sentence. That is why I have a difficulty understanding why Prime Minister
Golding is of a different view. It is important that either he or his
minister of justice, Dorothy Lightbourne, explain to the Jamaican people,
including the 35 members of Parliament who voted for the retention of the
death penalty how the Government plans to do so within the context of the
An amendment to the Constitution, as is done in Barbados to address this
'5-year' rule, is not intended to deprive the convict of the 10 safeguards
enumerated above. It will only prevent the State from undertaking the
impossible task of carrying out the stages within 5 years.
Some of my learned colleagues may be mindful to disagree with my position
that the Judicial Committee of the Privy Council in the Pratt and Morgan
case did impose a '5-year' rule. They may argue, perhaps quite
persuasively, that the Judicial Committee of the Privy Council has noted
in cases subsequent to Pratt and Morgan, that the 5-year time period, as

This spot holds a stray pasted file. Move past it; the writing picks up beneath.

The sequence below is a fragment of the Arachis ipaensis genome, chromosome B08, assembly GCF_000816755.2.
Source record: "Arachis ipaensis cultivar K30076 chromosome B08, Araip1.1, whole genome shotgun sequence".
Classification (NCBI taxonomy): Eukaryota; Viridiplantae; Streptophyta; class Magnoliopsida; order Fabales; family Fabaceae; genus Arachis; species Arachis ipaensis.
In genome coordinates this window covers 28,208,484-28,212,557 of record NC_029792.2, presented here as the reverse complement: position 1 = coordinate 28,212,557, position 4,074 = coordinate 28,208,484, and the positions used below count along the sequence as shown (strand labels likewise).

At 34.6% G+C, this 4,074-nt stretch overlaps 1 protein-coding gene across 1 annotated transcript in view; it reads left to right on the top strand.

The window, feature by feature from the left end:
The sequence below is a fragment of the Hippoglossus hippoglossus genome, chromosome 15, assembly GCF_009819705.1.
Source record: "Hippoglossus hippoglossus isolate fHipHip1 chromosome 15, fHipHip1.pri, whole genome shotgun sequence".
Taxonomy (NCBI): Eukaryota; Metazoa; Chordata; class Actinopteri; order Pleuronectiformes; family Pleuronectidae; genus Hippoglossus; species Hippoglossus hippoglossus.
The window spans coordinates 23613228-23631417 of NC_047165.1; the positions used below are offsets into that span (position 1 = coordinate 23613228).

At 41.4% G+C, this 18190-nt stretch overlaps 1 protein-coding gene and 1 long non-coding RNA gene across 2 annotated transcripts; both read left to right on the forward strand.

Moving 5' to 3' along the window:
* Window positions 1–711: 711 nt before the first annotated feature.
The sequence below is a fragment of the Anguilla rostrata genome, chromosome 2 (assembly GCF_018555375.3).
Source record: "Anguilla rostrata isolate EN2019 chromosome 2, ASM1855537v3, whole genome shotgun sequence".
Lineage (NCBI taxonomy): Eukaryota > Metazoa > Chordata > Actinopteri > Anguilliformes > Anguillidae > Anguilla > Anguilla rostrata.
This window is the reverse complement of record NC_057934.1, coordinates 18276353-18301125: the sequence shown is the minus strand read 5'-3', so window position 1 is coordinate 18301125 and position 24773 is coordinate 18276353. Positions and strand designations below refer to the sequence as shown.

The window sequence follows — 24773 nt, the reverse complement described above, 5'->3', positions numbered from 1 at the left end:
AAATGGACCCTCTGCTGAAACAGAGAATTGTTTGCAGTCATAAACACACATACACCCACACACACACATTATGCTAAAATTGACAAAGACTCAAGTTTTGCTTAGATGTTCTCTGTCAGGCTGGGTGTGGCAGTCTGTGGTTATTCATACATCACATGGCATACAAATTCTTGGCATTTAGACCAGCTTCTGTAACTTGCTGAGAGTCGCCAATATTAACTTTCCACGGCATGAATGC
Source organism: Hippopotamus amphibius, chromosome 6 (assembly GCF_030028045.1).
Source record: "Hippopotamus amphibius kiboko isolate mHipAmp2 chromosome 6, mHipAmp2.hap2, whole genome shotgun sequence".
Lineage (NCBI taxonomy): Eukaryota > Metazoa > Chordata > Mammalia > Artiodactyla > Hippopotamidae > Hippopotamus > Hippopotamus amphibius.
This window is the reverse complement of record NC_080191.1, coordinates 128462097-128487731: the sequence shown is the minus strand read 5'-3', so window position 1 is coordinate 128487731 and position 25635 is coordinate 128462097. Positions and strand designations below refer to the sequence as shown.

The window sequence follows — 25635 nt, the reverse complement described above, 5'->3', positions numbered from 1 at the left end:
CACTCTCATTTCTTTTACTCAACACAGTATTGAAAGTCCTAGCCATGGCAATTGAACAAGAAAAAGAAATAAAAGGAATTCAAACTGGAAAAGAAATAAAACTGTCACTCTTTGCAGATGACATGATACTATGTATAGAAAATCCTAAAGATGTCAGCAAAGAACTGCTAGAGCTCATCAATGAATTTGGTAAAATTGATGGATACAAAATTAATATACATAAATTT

set out in that case, is only a guideline meant to ensure speedy justice.
However, they should be aware that in the later case of Neville Lewis vs
The Attorney General of Jamaica the Judicial Committee of the Privy
Council appears to have treated the '5-year' guidelines as a rule of law,
as in that case, the law lords found that almost 5 years had elapsed, and
then proceeded to commute the death sentence without any further
During the national election campaign of 2007, the Jamaica Labour Party
(JLP), which was then the Opposition, accused the People's National Party
Government of lacking the will to carry out the law in respect of the
death penalty. Others in the Opposition went even further, promising that
if elected, a JLP government would impose the death penalty within 100
It is now more than 14 months since a new government has been elected and
the only thing it has done is to initiate another debate and conscience
vote on the death penalty, thus regurgitating a similar exercise, which
took place on January 30, 1979.
If the current government is really serious about the imposition of the
death penalty, then the next step is to join hands with the Opposition and
amend the Constitution in order to address the 'five-year' rule as
directed by the Judicial Committee of the Privy Council, which has made
the implementation of the death penalty almost impossible.
(source: Delano Franklyn is an attorney-at-law; Jamaica Gleaner)